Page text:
Oil and gas development damaged the water supplies of at least 161 Pennsylvania homes, farms, churches and businesses between 2008 and fall 2012, according to state records obtained by a newspaper.
The Scranton Times-Tribune first requested the records in late 2011 under the Right to Know law, but the Department of Environmental Protection mounted legal challenges and didn’t release the records until late last year.
The Times-Tribune analyzed nearly 1,000 letters and enforcement orders written by DEP officials. The determination letters are sent to water-supply owners who complained that drilling activities polluted or diminished the flow of water to their wells.
About 17 percent of the investigations across the five-year period found that oil and gas activity disrupted water supplies either temporarily or seriously enough to require companies to replace the source.
According to the letters, faulty wells channeled natural gas into the water supplies for 90 properties. Three of those cases were tied to old wells, one of which caused an explosion at a home after gas entered through a floor drain and accumulated in a basement.
The department repeatedly argued in court filings that it does not count how many determination letters it issues or track where they are kept in its files. The DEP also has fought efforts by The Associated Press and other news organizations to obtain similar records.
The state’s records suggest that drilling-related contamination incidents increased with the start of the Marcellus Shale drilling boom, with about 4,000 wells producing gas since 2008. Drilling damaged water supplies at a rate of more than 16 cases per year during the past five years, but for the 20 years before 2008, the rate was fewer than three per year.
The department’s water testing and reporting protocols have come under scrutiny in recent months as environmental activists and homeowners whose drilling-related complaints were dismissed have come to doubt the accuracy of DEP findings.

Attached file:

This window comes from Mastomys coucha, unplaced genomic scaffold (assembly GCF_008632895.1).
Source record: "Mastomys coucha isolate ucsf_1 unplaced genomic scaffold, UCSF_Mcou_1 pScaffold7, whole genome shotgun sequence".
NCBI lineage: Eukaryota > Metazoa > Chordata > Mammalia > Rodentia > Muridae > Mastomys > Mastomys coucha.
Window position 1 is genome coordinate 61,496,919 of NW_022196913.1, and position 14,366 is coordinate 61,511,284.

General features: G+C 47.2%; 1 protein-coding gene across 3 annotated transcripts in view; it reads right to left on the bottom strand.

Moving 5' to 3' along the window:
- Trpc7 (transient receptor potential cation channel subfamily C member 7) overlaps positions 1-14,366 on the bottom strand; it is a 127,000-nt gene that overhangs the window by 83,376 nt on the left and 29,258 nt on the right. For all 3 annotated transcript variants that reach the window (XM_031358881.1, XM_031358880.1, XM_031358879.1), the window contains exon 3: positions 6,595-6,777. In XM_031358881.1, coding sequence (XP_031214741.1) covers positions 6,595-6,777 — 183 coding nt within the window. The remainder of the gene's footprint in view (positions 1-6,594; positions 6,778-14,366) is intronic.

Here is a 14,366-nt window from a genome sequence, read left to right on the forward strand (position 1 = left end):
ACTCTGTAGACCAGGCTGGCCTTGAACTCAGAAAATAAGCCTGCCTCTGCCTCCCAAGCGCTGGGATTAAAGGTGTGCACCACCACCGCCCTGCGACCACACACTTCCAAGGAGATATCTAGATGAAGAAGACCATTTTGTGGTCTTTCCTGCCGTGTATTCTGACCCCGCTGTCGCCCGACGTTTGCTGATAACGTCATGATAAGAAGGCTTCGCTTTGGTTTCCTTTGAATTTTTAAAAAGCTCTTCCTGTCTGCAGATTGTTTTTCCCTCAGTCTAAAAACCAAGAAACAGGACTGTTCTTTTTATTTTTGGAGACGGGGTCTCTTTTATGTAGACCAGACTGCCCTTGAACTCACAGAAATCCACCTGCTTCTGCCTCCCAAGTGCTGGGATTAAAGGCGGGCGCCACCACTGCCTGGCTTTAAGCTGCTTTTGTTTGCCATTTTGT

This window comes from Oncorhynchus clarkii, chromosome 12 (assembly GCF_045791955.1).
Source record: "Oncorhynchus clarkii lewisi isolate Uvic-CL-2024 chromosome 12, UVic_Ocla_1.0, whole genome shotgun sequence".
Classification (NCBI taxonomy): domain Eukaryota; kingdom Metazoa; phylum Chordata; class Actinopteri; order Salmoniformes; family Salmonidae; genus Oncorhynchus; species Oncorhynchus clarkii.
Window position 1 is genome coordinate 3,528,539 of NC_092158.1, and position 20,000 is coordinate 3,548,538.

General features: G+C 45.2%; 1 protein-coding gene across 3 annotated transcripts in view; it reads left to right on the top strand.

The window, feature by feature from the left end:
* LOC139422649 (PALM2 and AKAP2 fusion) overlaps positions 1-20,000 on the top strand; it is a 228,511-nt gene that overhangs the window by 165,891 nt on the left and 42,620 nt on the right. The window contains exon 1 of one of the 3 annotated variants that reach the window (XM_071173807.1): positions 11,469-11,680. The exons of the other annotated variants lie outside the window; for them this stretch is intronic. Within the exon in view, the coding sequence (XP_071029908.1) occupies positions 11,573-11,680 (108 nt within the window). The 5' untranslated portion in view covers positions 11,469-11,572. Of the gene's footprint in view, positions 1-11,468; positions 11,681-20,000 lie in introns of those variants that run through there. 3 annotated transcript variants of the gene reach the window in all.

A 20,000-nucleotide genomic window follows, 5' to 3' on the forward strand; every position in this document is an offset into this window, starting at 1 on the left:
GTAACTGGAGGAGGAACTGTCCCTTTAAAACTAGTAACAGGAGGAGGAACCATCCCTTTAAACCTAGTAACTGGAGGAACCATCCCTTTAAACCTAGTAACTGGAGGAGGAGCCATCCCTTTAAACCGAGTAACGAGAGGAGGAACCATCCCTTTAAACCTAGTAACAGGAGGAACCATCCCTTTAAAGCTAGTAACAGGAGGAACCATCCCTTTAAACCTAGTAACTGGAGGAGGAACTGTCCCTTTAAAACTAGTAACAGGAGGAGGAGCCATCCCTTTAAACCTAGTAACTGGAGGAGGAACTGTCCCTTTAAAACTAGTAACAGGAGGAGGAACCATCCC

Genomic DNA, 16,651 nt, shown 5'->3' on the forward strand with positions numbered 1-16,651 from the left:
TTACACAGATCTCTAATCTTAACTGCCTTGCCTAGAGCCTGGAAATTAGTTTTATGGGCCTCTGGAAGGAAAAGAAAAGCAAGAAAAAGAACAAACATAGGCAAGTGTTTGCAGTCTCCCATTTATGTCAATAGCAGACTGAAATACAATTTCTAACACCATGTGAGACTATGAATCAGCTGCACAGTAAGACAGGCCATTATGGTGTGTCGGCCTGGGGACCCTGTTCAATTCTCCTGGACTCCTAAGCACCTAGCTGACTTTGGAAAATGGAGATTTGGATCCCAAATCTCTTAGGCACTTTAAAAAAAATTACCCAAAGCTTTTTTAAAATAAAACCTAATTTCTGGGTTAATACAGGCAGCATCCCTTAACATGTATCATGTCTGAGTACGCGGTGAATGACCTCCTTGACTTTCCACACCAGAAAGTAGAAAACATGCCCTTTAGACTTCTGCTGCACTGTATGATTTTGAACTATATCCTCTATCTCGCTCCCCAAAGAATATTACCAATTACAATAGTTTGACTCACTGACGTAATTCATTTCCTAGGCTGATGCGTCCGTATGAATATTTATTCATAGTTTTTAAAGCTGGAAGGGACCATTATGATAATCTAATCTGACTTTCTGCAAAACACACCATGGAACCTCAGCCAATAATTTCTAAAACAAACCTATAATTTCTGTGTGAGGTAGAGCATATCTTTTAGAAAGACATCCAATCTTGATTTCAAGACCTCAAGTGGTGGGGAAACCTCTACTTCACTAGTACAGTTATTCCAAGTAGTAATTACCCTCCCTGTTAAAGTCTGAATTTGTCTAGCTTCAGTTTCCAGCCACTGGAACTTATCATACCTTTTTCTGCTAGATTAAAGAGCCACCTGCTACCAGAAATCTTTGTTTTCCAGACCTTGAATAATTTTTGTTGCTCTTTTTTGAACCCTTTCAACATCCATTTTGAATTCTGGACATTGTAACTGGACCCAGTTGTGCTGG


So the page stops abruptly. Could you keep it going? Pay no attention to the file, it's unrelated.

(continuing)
In January, state Auditor General Eugene DePasquale announced that his office is conducting a performance audit of the DEP’s water-testing program.
Department spokesman Kevin Sunday told the Times-Tribune the increase in problems can be attributed to a shift from drilling in western areas with a long history of oil and gas extraction to central and eastern regions where the geology is less studied. Those factors mean “that there will be an adjustment period” during which drillers refine practices.
Sunday added that the records suggest that tougher state regulations on drilling have reduced the number of problems. The department counted five contamination cases in 2012 compared with 18 cases in 2011, but some of those cases involved more than one drinking-water source.
Some of the problems were short-lived. The department described 20 of the confirmed contamination incidents as temporary.
Kathryn Klaber, Marcellus Shale Coalition CEO, said the state and natural-gas industry have focused on strengthening standards for drilling. She said the industry has worked to investigate and respond to contamination complaints, including providing drinking water to homeowners.
The environmental protection department’s records also describe an array of problems that exist in Pennsylvania water supplies unrelated to oil and gas exploration, such as high metal, salt and methane content and bacteria from surface water or nesting creatures invading poorly built water wells.
A 2011 Penn State study found that about 40 percent of water wells it tested before gas-well drilling failed at least one federal drinking water standard. Pennsylvania is one of only a few states that doesn’t have private water-well construction standards.
Other contamination in the records involved drilling-related road construction in two cases and construction of a large water-storage pond at another, while pipeline construction twice polluted water supplies with sediment. Seven water supplies were contaminated by stray cement or rock waste displaced by drilling.
Critics of natural-gas drilling say the ambiguity left by DEP investigations means the state needs more robust tools and a stronger will to pursue clues about contamination.
Anthony Ingraffea, an engineering professor at Cornell University, said the environmental protection department’s record-keeping doesn’t answer the question of “how many individual families’ private drinking-water wells have been contaminated by oil and gas activities.”
“No one knows the answer,” Ingraffea said.